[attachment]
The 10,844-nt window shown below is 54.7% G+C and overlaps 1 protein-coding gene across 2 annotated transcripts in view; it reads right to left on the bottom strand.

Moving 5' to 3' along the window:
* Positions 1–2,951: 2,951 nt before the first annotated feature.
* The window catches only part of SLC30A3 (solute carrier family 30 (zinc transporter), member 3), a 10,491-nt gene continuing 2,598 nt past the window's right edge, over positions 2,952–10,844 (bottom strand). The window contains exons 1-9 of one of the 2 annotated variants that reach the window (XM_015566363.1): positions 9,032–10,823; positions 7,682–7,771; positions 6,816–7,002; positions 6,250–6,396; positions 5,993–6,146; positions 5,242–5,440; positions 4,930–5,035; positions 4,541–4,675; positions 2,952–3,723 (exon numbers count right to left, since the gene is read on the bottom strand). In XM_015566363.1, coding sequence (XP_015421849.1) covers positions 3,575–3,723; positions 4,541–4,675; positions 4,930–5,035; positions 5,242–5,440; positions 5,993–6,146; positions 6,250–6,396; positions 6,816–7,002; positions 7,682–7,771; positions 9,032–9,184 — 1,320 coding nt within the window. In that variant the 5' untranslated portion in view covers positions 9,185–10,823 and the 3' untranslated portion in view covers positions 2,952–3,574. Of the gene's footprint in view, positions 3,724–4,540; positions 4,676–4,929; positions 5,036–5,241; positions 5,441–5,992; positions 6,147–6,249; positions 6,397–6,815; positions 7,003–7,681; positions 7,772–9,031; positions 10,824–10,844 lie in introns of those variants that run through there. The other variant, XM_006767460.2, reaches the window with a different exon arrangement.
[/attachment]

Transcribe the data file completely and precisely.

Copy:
The 10,844-nt window shown below is 54.7% G+C and overlaps 1 protein-coding gene across 2 annotated transcripts in view; it reads right to left on the bottom strand.

Moving 5' to 3' along the window:
* Positions 1–2,951: 2,951 nt before the first annotated feature.
* The window catches only part of SLC30A3 (solute carrier family 30 (zinc transporter), member 3), a 10,491-nt gene continuing 2,598 nt past the window's right edge, over positions 2,952–10,844 (bottom strand). The window contains exons 1-9 of one of the 2 annotated variants that reach the window (XM_015566363.1): positions 9,032–10,823; positions 7,682–7,771; positions 6,816–7,002; positions 6,250–6,396; positions 5,993–6,146; positions 5,242–5,440; positions 4,930–5,035; positions 4,541–4,675; positions 2,952–3,723 (exon numbers count right to left, since the gene is read on the bottom strand). In XM_015566363.1, coding sequence (XP_015421849.1) covers positions 3,575–3,723; positions 4,541–4,675; positions 4,930–5,035; positions 5,242–5,440; positions 5,993–6,146; positions 6,250–6,396; positions 6,816–7,002; positions 7,682–7,771; positions 9,032–9,184 — 1,320 coding nt within the window. In that variant the 5' untranslated portion in view covers positions 9,185–10,823 and the 3' untranslated portion in view covers positions 2,952–3,574. Of the gene's footprint in view, positions 3,724–4,540; positions 4,676–4,929; positions 5,036–5,241; positions 5,441–5,992; positions 6,147–6,249; positions 6,397–6,815; positions 7,003–7,681; positions 7,772–9,031; positions 10,824–10,844 lie in introns of those variants that run through there. The other variant, XM_006767460.2, reaches the window with a different exon arrangement.